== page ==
14. Women faculty are more likely to have others take credit for their work. (r)
15. Women faculty are as frequently included in discussions of division policies and administration.
16. Women faculty play equally important roles in decision-making.
17. The comments made by women faculty in meetings are given as much credit and attention.
18. Women faculty are as frequently included in professional social gatherings (e.g., dinners with guest scientists).
19. Women faculty are as often included in informal social gatherings (e.g., sporting events, happy hours).

Dimension: Support for work-life balance
In general, in my department...
20. Colleagues are supportive when women faculty members take time for family life.
21. Colleagues are supportive when women faculty members talk about work-family issues.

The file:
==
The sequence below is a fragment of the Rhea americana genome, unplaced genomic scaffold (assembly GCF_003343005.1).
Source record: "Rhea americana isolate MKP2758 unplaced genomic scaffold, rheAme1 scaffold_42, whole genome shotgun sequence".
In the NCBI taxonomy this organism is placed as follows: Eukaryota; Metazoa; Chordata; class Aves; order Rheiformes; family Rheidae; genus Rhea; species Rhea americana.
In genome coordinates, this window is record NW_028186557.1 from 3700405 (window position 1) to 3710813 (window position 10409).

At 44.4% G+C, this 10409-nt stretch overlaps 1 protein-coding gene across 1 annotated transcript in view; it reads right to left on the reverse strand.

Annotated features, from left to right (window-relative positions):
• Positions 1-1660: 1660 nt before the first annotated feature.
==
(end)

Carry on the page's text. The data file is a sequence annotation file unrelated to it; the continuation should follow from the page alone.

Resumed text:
22. Attending to personal needs, such as taking time off for sick children, is frowned upon. (r)
23. Women faculty who reduce their work load are viewed by their colleagues as less committed to their careers. (r)
24. Family demands are considered when the division schedules events and/or meetings.
25. Family demands are considered when the division schedules teaching and clinical hours.
26. An obstacle for full-time women faculty is the expectation of a minimum of a 60 hour work week. (r)
27. Reducing their work load hurts the chances that women faculty will succeed in their careers. (r)
28. Women faculty who temporarily reduce their workload for parenting responsibilities are 29. expected to take on extra work when they return to full-time. (r)